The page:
Throughout the developing world, port concessions have been plagued by rumours of corrupt dealings and allegations of high-level rent-seeking. The most dramatic of them all was the case where the Djibouti Government filed an arbitration case in London against international port concession operator Dubai Port World (DP World), alleging that it bribed a top public official to secure the concession to run the largest container terminal in that country, Dolareh.
Although, Djibouti lost, the case revealed sensational insights into dealings between corrupt elites and global concession operators. In Senegal, the Justice ministry was reported to be investigating Karim Wade, former minister and son of the ex-president, on corruption related to the concession at the port of Dakar. I recently also came across a story about how a major scandal had erupted in Guetemala over a port concession involving another global operator.
A port is a very critical piece of infrastructure and national asset. Here in Kenya, 30 per cent of national government revenues come from Customs duties. But even more critical, ports are the means by which contraband, ranging from drugs to ivory, escapes to the rest of the world. Thus, when you are giving out a port built with public money to a private party to run for you, security and the integrity of the private operator must be paramount. In retrospect, I think we did not do a very good job at screening owners for integrity when we introduced container freight stations. Which brings me back to the story of the plan to concession our own second container terminal that was abruptly terminated in 2015 following intense tender wars.
I came across a recently signed bilateral agreement between Kenya and the United Arab Emirates (UAE), which reveals plans to give the concession of the Japanese-funded and built second container terminal to DP World. Under the deal, the UAE, through the government of Dubai, has committed to lend Kenya $275 million apparently in exchange for giving the port concession deal to DP World.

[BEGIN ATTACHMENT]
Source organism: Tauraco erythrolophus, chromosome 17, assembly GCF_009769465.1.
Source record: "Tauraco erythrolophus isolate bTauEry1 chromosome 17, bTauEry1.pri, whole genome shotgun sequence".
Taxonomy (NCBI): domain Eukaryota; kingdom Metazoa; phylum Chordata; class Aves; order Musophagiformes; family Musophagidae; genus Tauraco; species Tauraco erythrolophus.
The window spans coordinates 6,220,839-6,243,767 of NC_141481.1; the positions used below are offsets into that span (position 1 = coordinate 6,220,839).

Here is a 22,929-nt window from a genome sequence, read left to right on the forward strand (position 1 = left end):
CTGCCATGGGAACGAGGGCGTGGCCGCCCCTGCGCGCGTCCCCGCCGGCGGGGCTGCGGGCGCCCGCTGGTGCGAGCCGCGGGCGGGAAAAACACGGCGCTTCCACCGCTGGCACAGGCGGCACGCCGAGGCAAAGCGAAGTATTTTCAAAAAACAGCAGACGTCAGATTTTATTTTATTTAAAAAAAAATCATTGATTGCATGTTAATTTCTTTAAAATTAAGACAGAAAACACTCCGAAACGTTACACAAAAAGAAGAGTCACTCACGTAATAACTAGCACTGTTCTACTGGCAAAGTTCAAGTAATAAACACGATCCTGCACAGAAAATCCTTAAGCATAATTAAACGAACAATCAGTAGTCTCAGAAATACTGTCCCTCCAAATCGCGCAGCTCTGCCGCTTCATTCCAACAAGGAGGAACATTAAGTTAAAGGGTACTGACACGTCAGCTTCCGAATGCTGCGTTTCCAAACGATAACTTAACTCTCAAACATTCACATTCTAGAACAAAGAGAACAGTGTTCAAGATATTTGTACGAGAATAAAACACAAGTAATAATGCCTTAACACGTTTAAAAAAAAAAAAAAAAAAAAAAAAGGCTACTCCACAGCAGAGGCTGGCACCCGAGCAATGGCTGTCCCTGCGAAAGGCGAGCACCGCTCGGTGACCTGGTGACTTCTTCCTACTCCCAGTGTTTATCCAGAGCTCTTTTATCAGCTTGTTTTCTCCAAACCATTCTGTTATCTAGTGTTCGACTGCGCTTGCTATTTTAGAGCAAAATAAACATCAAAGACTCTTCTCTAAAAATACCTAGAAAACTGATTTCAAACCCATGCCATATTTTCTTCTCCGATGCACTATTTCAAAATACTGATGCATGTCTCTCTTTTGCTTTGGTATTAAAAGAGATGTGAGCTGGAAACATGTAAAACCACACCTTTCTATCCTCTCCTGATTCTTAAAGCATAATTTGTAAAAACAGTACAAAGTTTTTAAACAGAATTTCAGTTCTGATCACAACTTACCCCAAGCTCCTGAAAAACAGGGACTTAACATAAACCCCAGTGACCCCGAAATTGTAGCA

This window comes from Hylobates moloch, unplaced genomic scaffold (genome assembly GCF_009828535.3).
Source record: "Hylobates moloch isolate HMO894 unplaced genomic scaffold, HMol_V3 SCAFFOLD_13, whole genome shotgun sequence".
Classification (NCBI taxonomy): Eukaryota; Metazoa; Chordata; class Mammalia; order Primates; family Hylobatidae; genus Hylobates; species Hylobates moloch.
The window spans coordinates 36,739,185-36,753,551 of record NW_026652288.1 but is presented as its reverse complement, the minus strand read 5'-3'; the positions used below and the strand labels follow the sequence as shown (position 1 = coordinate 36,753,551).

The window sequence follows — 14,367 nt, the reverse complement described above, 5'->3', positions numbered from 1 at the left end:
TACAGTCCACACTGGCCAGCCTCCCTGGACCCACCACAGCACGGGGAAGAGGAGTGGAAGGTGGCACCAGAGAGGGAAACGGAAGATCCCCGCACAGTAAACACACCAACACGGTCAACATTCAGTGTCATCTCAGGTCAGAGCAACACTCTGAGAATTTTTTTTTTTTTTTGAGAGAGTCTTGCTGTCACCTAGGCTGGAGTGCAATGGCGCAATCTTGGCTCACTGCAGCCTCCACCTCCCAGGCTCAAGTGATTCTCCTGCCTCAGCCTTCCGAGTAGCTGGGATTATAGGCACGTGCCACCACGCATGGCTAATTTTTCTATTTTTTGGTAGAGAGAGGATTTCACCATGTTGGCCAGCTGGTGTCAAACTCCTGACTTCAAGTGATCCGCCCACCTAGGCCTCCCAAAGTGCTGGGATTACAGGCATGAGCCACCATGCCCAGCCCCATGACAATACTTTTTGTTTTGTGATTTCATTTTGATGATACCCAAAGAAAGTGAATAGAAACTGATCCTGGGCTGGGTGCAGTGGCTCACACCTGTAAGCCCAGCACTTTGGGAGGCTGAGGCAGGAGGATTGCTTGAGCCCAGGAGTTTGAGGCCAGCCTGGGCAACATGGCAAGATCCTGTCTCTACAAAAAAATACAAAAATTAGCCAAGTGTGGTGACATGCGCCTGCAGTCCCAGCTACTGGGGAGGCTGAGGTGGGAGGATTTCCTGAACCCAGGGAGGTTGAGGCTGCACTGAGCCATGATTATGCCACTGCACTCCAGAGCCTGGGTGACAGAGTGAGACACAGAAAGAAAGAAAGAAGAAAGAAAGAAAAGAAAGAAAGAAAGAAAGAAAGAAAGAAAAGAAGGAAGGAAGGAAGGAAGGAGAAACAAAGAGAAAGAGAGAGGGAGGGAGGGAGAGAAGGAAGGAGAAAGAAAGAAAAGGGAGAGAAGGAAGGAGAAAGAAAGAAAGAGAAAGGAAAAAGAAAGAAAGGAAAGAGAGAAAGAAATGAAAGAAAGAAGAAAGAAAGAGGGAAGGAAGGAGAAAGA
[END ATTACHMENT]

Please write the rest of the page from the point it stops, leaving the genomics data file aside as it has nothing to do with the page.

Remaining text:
The agreement merely states that the money will be used to enhance the operations of the second container terminal. But the devil is in the detail. It is stated that the UAE will appoint from among its nationals, an entity to “undertake the operation, management and expansion of the second container terminal”.
And, the embassy of the UAE has informed the government that it has nominated DP World as the entity to enjoy rights stipulated in the agreement. What are the issues? First, the sense of discrimination felt by the nearly 12 port operators, who defeated DP World during the open tender. Mark you, nearly all the international port operators, the Chinese, Japanese, Singaporean, and Dutch, including Dubai World Port, participated in the tender.
The Chinese group PSA International, which had partnered with a local group – Multiple Hauliers – emerged top. Where is transparency when you give such a major project to a firm that had lost in the open tender? As an international port operator, you spend millions of shillings preparing bid documents, only to be told that the tender has been cancelled and learn later that a competitor who had presented an offer patently inferior to what you had offered eventually clinched the deal.
In my view, the so-called government-to-government procurement deals are a big con basically meant to create jobs for the countries that lend us money. At the end of the day, the repayment terms on the loan by the UAE will most likely be a commercial with no better terms than what we get from conventional sources such as the International Development Association of the World Bank.
By taking the government-to-government route, we have given away our right to procure the most efficient operator. And, this is no simple matter as we are trying to take efficiency of Mombasa Port to the next level. Indeed, this project and the Standard Gauge Railway, are supposed to be the game-changers in terms of making Kilindini Port the leading transport hub on the Indian Ocean.
There are implications for diplomatic relations between Kenya and the biggest financier of port development projects, Japan, which, having funded the building of the second terminal, had also been eyeing the port concession. This deal with the UAE should be cancelled to allow internationally competitive bidding.